A student asked if being a lobbyist is a good job. @tomswan responds "Yes!"
Rep. Merrill House Majority Leader address the class
Rep. Merrill is talking about how laws affect our daily lives, such as food safety.
Rep. Klarides is getting a great reception by the BRS Students.
Rep. Klarides talks about the importance of every person voting and how kids from school can also help shape laws as they get made
The kids just finished lobbying and are eating lunch.
You can also see various other pictures of the trip in the Flickr Set that I uploaded. Of note are pictures of some of the students in the ‘Wishing Chair’ made from the Charter Oak, and a couple State Representatives as they were being lobbied on SB 182.
It was a great day, and thanks go out to the students for doing so well, for the other chaperones, the teachers, the lobbyists, the legislative aides, the legislators, and anyone else I over looked who did such wonderful jobs in really bringing the legislative process alive.
Well, it has been a very long weekend. First thing Saturday morning, I drove up to PodCamp Western Mass. I had some very interesting discussions there that I want to write about. However, upon getting back to Connecticut, I took a brief nap and then went out to see Rent at Amity High School. I’ve written my brief review of that, but I want to write more about my reaction about how it relates to the larger picture, which probably includes some of the discussions from PodCamp.
With that, I slept late Sunday morning. When I did get up, I found I was having problems with my hosting service. This has turned into a major nightmare, but also a good opportunity to clean up a bunch of my sites. I host a lot of sites for various groups and organizations, and currently many of them are down. As I get time to work through the issues, more and more of them will come back up. Please, drop me a note if there is something urgent I need to look at.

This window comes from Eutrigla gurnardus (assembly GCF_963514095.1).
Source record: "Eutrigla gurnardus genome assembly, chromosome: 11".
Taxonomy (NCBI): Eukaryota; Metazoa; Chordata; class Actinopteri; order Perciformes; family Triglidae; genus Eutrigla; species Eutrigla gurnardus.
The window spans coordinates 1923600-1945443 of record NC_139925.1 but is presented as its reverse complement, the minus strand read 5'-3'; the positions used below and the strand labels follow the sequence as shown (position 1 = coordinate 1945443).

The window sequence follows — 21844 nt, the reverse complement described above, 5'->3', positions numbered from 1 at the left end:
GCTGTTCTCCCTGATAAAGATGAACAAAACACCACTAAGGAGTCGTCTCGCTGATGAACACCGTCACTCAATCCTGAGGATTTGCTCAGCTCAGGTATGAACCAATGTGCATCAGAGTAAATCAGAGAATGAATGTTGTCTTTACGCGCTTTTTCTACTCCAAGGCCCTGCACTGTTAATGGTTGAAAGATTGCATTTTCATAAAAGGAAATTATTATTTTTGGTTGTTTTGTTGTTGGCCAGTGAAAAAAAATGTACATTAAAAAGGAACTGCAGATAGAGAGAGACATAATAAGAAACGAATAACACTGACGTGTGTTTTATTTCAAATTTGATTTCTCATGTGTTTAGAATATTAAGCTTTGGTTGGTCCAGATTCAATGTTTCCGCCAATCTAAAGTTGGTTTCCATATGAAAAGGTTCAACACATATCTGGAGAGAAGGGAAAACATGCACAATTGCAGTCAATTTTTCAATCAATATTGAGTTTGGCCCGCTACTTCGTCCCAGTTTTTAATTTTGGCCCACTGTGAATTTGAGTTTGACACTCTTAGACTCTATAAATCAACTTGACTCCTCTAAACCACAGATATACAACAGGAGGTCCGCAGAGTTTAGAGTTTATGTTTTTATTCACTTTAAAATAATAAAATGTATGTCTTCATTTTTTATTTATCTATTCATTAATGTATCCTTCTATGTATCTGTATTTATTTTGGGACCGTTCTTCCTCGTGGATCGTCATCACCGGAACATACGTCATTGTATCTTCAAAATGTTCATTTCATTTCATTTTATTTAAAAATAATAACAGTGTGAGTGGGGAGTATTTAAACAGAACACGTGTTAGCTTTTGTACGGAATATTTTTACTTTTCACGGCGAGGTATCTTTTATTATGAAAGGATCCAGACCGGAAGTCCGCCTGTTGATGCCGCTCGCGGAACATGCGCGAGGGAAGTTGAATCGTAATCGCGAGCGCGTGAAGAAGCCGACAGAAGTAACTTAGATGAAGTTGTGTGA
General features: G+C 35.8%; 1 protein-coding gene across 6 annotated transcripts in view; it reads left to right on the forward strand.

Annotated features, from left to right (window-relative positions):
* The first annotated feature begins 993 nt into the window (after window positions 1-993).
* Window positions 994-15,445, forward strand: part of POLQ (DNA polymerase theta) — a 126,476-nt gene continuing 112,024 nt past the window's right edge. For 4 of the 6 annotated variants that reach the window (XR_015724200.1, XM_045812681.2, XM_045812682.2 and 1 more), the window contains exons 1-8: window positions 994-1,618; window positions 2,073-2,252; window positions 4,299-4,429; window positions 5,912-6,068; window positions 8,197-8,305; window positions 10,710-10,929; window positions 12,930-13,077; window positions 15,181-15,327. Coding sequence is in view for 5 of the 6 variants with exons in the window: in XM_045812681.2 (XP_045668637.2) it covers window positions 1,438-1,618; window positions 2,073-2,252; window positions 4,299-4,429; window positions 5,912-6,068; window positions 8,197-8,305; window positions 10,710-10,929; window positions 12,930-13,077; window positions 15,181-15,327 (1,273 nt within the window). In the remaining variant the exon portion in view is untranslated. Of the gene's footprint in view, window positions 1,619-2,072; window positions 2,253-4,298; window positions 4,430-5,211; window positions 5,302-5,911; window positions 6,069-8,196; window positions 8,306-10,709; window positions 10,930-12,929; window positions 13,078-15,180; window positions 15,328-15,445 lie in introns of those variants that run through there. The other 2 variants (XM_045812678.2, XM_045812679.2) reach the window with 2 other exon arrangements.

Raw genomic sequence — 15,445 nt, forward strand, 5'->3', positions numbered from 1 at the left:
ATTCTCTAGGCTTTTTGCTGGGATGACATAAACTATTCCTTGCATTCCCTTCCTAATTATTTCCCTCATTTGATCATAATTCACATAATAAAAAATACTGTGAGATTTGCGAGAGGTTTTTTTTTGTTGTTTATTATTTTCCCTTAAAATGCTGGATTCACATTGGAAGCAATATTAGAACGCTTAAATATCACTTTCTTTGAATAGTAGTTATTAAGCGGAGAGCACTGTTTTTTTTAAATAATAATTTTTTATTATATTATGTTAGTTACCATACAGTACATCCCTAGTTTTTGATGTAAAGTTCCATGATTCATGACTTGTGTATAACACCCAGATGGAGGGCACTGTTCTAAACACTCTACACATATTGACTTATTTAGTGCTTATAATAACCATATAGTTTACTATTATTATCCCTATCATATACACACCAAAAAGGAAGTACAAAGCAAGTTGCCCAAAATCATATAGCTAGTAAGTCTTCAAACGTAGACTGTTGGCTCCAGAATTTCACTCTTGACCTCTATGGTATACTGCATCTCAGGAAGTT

In the evening, I went to the fundraiser for Ed Sheehy for First Selectman in Woodbridge. Since Kim is a lobbyist and I am the spouse of a lobbyist, we are limited to the events we can attend. Basically, if the event is raising money for a candidate or committee that the new campaign finance laws apply to, I cannot contribute or attend. If this fundraiser had been for the Woodbridge Democratic Town Committee, I would not have been able to attend. But, since it was for a municipal election that has its own committee instead of relying on the local Democratic Town Committee, I could attend.
There is another caveat that I’m trying to work out. This would allow me to attend as a member of the press, but not contribute to fundraisers for committees that the new campaign finance law covers. More on that some other day.
At the fundraiser, I learned that the Woodbridge Country Club has agreed to the deal proposed by the town of Woodbridge. This is an important step forward, but there is still a lot of work to be done dealing with the Country Club.
Ned Lamont was the guest speaker. Many people are wondering if he will be running for office any time soon. He didn’t make any announcements. Instead, he talked about when he had lived in Woodbridge years ago and praised the Sheehy administration for what they have done in Woodbridge. He also spoke about A Blueprint for Connecticut's Future, an effort that he, former legislator, state budget chief and chancellor of the Connecticut State University system, William J. Cibes Jr. and others have been working on to address the budget issues for the State of Connecticut. Whether or not Ned decides to run for some office in the future, his work on getting a bipartisan team of real leaders to address budget issues in Connecticut is a great service that he is currently doing for the State of Connecticut.
With all of this, I have been way behind in visiting so many of the websites that I enjoy visiting from my blogrolls, RSS feed readers, and on EntreCard and Adgitize. This week looks like it will continue to be a long busy week. Tomorrow, Fiona’s class will be visiting the State Capitol, and will really learn how a bill becomes law. They will spend time lobbying for the bill Proposed S.B. No. 182, An Act Concerning The Protection of Watershed Land.
I will go up as a chaperone, and Kim has arranged a lobbyists perspective on how things really work in the legislature. Today, she spoke with the class and the students and the teachers are quite excited about the opportunity. It illustrates the hands on approach to learning that Beecher Road School, and particularly the Multi-Age Group program bring to learning, and I wish more students had opportunities to interact with the legislature the way Fiona’s class will tomorrow.